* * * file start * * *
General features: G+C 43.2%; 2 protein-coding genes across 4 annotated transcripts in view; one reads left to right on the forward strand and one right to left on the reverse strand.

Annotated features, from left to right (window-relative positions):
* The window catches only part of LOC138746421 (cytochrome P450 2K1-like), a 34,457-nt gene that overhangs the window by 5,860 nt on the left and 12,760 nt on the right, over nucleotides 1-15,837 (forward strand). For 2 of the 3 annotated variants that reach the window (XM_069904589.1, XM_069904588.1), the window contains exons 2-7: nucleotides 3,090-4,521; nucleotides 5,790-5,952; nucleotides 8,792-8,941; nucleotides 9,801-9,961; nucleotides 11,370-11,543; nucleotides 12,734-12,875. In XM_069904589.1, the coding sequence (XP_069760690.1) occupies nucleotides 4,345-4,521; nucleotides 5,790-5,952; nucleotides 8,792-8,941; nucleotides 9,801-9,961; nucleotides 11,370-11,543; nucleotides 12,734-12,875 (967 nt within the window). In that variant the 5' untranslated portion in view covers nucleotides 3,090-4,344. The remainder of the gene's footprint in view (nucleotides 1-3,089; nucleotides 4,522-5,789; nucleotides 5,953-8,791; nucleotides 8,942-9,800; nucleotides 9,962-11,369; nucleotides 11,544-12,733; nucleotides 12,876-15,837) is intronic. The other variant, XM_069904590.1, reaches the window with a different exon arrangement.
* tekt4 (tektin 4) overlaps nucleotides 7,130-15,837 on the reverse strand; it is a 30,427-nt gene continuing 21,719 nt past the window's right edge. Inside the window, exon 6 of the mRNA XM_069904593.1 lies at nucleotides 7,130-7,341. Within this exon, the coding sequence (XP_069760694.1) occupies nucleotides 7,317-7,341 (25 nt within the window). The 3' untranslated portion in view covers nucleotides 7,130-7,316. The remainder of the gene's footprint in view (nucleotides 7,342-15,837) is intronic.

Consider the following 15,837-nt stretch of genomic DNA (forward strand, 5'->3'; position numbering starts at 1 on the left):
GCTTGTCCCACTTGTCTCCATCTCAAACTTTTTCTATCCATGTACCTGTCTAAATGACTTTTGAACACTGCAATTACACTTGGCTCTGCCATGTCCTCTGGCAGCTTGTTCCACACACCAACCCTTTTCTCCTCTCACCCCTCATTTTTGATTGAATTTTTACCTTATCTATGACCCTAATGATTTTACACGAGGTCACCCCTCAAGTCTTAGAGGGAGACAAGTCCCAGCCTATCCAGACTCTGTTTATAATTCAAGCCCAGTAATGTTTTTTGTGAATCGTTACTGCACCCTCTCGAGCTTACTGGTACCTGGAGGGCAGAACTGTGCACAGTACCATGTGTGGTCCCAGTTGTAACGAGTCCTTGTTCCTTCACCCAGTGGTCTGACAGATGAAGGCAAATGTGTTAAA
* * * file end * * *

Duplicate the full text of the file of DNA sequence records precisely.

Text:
General features: G+C 43.2%; 2 protein-coding genes across 4 annotated transcripts in view; one reads left to right on the forward strand and one right to left on the reverse strand.

Annotated features, from left to right (window-relative positions):
* The window catches only part of LOC138746421 (cytochrome P450 2K1-like), a 34,457-nt gene that overhangs the window by 5,860 nt on the left and 12,760 nt on the right, over nucleotides 1-15,837 (forward strand). For 2 of the 3 annotated variants that reach the window (XM_069904589.1, XM_069904588.1), the window contains exons 2-7: nucleotides 3,090-4,521; nucleotides 5,790-5,952; nucleotides 8,792-8,941; nucleotides 9,801-9,961; nucleotides 11,370-11,543; nucleotides 12,734-12,875. In XM_069904589.1, the coding sequence (XP_069760690.1) occupies nucleotides 4,345-4,521; nucleotides 5,790-5,952; nucleotides 8,792-8,941; nucleotides 9,801-9,961; nucleotides 11,370-11,543; nucleotides 12,734-12,875 (967 nt within the window). In that variant the 5' untranslated portion in view covers nucleotides 3,090-4,344. The remainder of the gene's footprint in view (nucleotides 1-3,089; nucleotides 4,522-5,789; nucleotides 5,953-8,791; nucleotides 8,942-9,800; nucleotides 9,962-11,369; nucleotides 11,544-12,733; nucleotides 12,876-15,837) is intronic. The other variant, XM_069904590.1, reaches the window with a different exon arrangement.
* tekt4 (tektin 4) overlaps nucleotides 7,130-15,837 on the reverse strand; it is a 30,427-nt gene continuing 21,719 nt past the window's right edge. Inside the window, exon 6 of the mRNA XM_069904593.1 lies at nucleotides 7,130-7,341. Within this exon, the coding sequence (XP_069760694.1) occupies nucleotides 7,317-7,341 (25 nt within the window). The 3' untranslated portion in view covers nucleotides 7,130-7,316. The remainder of the gene's footprint in view (nucleotides 7,342-15,837) is intronic.

Consider the following 15,837-nt stretch of genomic DNA (forward strand, 5'->3'; position numbering starts at 1 on the left):
GCTTGTCCCACTTGTCTCCATCTCAAACTTTTTCTATCCATGTACCTGTCTAAATGACTTTTGAACACTGCAATTACACTTGGCTCTGCCATGTCCTCTGGCAGCTTGTTCCACACACCAACCCTTTTCTCCTCTCACCCCTCATTTTTGATTGAATTTTTACCTTATCTATGACCCTAATGATTTTACACGAGGTCACCCCTCAAGTCTTAGAGGGAGACAAGTCCCAGCCTATCCAGACTCTGTTTATAATTCAAGCCCAGTAATGTTTTTTGTGAATCGTTACTGCACCCTCTCGAGCTTACTGGTACCTGGAGGGCAGAACTGTGCACAGTACCATGTGTGGTCCCAGTTGTAACGAGTCCTTGTTCCTTCACCCAGTGGTCTGACAGATGAAGGCAAATGTGTTAAA